Article

CD99 inhibits neural differentiation of human Ewing sarcoma cells and thereby contributes to oncogenesis

Laboratory of Experimental Oncology, CRS Development of Biomolecular Therapies, SSN Emilia Romagna Istituti Ortopedici Rizzoli IRCCS, Bologna, Italy.
The Journal of clinical investigation (Impact Factor: 13.77). 02/2010; 120(3):668-80. DOI: 10.1172/JCI36667
Source: PubMed

ABSTRACT Ewing sarcoma (EWS) is an aggressive bone tumor of uncertain cellular origin. CD99 is a membrane protein that is expressed in most cases of EWS, although its function in the disease is unknown. Here we have shown that endogenous CD99 expression modulates EWS tumor differentiation and malignancy. We determined that knocking down CD99 expression in human EWS cell lines reduced their ability to form tumors and bone metastases when xenografted into immunodeficient mice and diminished their tumorigenic characteristics in vitro. Further, reduction of CD99 expression resulted in neurite outgrowth and increased expression of beta-III tubulin and markers of neural differentiation. Analysis of a panel of human EWS cells revealed an inverse correlation between CD99 and H-neurofilament expression, as well as an inverse correlation between neural differentiation and oncogenic transformation. As knockdown of CD99 also led to an increase in phosphorylation of ERK1/2, we suggest that the CD99-mediated prevention of neural differentiation of EWS occurs through MAPK pathway modulation. Together, these data indicate a new role for CD99 in preventing neural differentiation of EWS cells and suggest that blockade of CD99 or its downstream molecular pathway may be a new therapeutic approach for EWS.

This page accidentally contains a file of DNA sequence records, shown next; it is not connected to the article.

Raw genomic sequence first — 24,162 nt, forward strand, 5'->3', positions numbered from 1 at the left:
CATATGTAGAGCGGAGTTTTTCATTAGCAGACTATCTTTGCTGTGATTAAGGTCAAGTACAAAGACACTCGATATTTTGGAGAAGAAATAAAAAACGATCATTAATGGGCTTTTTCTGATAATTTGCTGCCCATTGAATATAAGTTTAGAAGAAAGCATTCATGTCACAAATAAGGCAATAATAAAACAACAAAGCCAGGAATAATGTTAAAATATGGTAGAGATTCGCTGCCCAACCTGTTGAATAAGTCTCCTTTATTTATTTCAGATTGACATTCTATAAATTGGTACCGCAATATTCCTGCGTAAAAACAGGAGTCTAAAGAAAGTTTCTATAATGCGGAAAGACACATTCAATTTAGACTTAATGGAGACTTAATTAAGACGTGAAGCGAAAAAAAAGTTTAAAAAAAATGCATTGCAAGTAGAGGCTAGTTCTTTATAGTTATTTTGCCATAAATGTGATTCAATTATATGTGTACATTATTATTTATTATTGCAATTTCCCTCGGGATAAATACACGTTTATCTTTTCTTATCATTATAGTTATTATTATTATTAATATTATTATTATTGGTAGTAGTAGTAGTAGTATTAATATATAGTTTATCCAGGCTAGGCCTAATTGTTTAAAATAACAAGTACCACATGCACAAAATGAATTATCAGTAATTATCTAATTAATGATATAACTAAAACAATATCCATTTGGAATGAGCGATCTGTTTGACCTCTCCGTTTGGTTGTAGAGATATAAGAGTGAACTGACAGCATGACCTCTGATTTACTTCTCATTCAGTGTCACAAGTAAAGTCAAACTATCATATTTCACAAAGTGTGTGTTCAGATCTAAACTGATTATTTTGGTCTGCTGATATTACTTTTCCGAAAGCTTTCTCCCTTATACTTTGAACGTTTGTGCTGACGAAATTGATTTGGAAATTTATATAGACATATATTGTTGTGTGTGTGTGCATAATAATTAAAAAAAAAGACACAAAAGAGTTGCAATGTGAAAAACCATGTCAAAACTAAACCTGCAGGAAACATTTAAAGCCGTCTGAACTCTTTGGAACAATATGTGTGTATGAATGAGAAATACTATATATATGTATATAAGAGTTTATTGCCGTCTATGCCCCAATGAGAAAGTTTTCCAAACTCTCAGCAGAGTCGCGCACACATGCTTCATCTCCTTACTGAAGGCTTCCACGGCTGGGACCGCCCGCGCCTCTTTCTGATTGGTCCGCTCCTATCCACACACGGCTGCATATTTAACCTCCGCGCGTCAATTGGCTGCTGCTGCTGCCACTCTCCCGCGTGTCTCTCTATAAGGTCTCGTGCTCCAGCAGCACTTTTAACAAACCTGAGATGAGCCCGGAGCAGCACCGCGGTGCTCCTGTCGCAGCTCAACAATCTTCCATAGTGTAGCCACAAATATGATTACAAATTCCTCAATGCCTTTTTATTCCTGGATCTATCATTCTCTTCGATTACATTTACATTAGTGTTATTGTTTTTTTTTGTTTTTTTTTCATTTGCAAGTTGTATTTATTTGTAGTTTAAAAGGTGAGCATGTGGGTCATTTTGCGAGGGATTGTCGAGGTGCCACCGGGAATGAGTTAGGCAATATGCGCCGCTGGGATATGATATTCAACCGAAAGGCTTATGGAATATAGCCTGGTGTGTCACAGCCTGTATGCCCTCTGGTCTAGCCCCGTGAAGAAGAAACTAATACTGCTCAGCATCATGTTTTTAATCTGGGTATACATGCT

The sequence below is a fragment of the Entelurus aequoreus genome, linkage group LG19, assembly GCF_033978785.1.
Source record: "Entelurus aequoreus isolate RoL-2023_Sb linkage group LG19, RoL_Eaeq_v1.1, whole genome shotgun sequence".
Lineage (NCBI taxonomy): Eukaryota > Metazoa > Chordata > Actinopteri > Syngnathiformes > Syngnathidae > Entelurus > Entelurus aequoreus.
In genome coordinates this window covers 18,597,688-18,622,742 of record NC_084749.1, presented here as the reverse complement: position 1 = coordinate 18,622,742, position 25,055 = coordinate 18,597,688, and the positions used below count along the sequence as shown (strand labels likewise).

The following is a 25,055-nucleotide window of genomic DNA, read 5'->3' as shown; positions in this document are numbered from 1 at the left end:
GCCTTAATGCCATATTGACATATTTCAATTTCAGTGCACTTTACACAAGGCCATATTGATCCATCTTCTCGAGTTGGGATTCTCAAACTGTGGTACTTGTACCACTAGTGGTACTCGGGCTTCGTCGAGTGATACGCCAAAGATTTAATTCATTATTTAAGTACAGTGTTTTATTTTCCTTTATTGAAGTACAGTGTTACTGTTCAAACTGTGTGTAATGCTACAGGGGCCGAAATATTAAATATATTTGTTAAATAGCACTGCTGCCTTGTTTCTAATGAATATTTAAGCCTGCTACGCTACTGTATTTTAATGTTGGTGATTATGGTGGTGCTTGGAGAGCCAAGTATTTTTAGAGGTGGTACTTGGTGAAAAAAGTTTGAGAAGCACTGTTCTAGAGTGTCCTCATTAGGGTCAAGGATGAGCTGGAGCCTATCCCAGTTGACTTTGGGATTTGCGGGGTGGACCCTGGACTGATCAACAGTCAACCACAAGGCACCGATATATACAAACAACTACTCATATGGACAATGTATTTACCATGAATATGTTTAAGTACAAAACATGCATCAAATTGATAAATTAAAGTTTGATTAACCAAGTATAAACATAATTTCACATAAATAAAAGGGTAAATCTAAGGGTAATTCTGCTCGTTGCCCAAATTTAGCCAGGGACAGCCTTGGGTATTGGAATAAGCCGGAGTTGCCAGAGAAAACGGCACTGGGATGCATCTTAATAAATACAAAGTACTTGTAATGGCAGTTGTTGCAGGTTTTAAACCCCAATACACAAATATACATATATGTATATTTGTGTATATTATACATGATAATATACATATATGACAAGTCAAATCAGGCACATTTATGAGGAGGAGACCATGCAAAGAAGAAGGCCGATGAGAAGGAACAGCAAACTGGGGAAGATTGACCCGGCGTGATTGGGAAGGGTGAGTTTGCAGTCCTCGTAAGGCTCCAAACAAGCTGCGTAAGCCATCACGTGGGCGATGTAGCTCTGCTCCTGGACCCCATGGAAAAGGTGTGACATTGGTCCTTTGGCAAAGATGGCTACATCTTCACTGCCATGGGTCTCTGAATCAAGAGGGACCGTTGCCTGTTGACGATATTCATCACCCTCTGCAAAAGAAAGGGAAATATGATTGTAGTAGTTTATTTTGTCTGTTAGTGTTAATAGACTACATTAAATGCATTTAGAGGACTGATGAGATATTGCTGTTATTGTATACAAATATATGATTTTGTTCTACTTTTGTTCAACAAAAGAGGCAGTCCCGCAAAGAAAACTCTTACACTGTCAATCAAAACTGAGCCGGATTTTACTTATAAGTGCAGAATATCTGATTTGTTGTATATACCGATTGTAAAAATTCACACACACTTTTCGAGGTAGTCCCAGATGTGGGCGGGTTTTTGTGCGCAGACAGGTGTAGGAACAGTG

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Available from: Mario P Colombo, Jan 18, 2014
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    • "Recent data suggest that CD99 is not only a marker and therapeutic target for Ewing's sarcoma, but may also contribute to the disease phenotype. Knockdown of CD99 in Ewing's sarcoma cell lines resulted in decreased growth in tissue culture, diminished colony formation in soft agar assays, reduced cell motility, and smaller tumors with less metastasis in xenograft models (Rocchi et al., 2010). This study also suggested that CD99 inhibits full neuronal differentiation by decreasing the activity of the MAP kinase pathway. "
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